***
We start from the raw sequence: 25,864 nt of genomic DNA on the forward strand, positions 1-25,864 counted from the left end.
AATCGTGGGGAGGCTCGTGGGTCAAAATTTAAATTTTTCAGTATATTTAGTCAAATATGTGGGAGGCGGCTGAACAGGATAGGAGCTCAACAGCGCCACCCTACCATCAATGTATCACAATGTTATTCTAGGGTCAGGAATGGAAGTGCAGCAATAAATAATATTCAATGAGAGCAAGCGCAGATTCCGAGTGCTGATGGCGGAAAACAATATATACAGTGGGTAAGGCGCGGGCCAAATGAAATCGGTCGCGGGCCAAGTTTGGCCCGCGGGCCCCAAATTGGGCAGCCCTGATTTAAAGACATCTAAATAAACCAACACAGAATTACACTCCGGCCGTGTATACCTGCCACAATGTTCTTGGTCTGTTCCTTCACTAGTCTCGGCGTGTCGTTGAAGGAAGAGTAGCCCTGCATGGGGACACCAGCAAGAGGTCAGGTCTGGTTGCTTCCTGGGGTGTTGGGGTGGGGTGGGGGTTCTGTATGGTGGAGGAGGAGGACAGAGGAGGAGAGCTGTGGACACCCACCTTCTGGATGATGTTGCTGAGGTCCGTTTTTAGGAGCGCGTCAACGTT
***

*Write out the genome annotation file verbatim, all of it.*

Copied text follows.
We start from the raw sequence: 25,864 nt of genomic DNA on the forward strand, positions 1-25,864 counted from the left end.
AATCGTGGGGAGGCTCGTGGGTCAAAATTTAAATTTTTCAGTATATTTAGTCAAATATGTGGGAGGCGGCTGAACAGGATAGGAGCTCAACAGCGCCACCCTACCATCAATGTATCACAATGTTATTCTAGGGTCAGGAATGGAAGTGCAGCAATAAATAATATTCAATGAGAGCAAGCGCAGATTCCGAGTGCTGATGGCGGAAAACAATATATACAGTGGGTAAGGCGCGGGCCAAATGAAATCGGTCGCGGGCCAAGTTTGGCCCGCGGGCCCCAAATTGGGCAGCCCTGATTTAAAGACATCTAAATAAACCAACACAGAATTACACTCCGGCCGTGTATACCTGCCACAATGTTCTTGGTCTGTTCCTTCACTAGTCTCGGCGTGTCGTTGAAGGAAGAGTAGCCCTGCATGGGGACACCAGCAAGAGGTCAGGTCTGGTTGCTTCCTGGGGTGTTGGGGTGGGGTGGGGGTTCTGTATGGTGGAGGAGGAGGACAGAGGAGGAGAGCTGTGGACACCCACCTTCTGGATGATGTTGCTGAGGTCCGTTTTTAGGAGCGCGTCAACGTT